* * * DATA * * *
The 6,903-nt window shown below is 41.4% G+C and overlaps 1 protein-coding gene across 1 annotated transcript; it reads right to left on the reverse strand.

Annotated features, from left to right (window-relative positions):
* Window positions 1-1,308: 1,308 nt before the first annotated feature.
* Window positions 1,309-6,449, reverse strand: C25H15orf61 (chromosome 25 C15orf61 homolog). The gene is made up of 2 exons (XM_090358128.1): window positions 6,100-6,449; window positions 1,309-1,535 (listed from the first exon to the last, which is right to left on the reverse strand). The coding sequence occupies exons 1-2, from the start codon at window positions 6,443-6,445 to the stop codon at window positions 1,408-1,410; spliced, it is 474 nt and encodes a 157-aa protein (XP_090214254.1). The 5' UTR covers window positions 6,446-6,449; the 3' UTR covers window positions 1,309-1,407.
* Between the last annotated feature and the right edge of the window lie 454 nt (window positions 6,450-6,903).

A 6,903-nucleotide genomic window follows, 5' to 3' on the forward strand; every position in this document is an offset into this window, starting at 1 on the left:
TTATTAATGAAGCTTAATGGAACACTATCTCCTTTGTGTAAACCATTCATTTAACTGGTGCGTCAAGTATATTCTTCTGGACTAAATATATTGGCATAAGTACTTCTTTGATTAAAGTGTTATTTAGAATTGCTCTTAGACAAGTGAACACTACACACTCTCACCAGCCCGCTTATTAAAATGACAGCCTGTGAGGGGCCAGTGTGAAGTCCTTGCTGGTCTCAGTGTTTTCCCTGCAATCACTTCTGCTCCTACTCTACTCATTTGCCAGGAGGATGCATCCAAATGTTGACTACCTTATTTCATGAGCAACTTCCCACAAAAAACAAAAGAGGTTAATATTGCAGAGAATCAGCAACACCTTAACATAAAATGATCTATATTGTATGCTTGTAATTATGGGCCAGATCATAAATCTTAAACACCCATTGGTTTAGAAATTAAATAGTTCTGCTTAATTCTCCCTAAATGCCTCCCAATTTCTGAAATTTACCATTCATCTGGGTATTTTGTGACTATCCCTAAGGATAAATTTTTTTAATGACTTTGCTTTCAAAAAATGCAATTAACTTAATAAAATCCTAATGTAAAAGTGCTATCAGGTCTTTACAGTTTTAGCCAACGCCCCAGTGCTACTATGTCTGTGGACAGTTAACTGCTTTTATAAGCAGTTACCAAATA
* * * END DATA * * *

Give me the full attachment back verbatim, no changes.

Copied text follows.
The 6,903-nt window shown below is 41.4% G+C and overlaps 1 protein-coding gene across 1 annotated transcript; it reads right to left on the reverse strand.

Annotated features, from left to right (window-relative positions):
* Window positions 1-1,308: 1,308 nt before the first annotated feature.
* Window positions 1,309-6,449, reverse strand: C25H15orf61 (chromosome 25 C15orf61 homolog). The gene is made up of 2 exons (XM_090358128.1): window positions 6,100-6,449; window positions 1,309-1,535 (listed from the first exon to the last, which is right to left on the reverse strand). The coding sequence occupies exons 1-2, from the start codon at window positions 6,443-6,445 to the stop codon at window positions 1,408-1,410; spliced, it is 474 nt and encodes a 157-aa protein (XP_090214254.1). The 5' UTR covers window positions 6,446-6,449; the 3' UTR covers window positions 1,309-1,407.
* Between the last annotated feature and the right edge of the window lie 454 nt (window positions 6,450-6,903).

A 6,903-nucleotide genomic window follows, 5' to 3' on the forward strand; every position in this document is an offset into this window, starting at 1 on the left:
TTATTAATGAAGCTTAATGGAACACTATCTCCTTTGTGTAAACCATTCATTTAACTGGTGCGTCAAGTATATTCTTCTGGACTAAATATATTGGCATAAGTACTTCTTTGATTAAAGTGTTATTTAGAATTGCTCTTAGACAAGTGAACACTACACACTCTCACCAGCCCGCTTATTAAAATGACAGCCTGTGAGGGGCCAGTGTGAAGTCCTTGCTGGTCTCAGTGTTTTCCCTGCAATCACTTCTGCTCCTACTCTACTCATTTGCCAGGAGGATGCATCCAAATGTTGACTACCTTATTTCATGAGCAACTTCCCACAAAAAACAAAAGAGGTTAATATTGCAGAGAATCAGCAACACCTTAACATAAAATGATCTATATTGTATGCTTGTAATTATGGGCCAGATCATAAATCTTAAACACCCATTGGTTTAGAAATTAAATAGTTCTGCTTAATTCTCCCTAAATGCCTCCCAATTTCTGAAATTTACCATTCATCTGGGTATTTTGTGACTATCCCTAAGGATAAATTTTTTTAATGACTTTGCTTTCAAAAAATGCAATTAACTTAATAAAATCCTAATGTAAAAGTGCTATCAGGTCTTTACAGTTTTAGCCAACGCCCCAGTGCTACTATGTCTGTGGACAGTTAACTGCTTTTATAAGCAGTTACCAAATA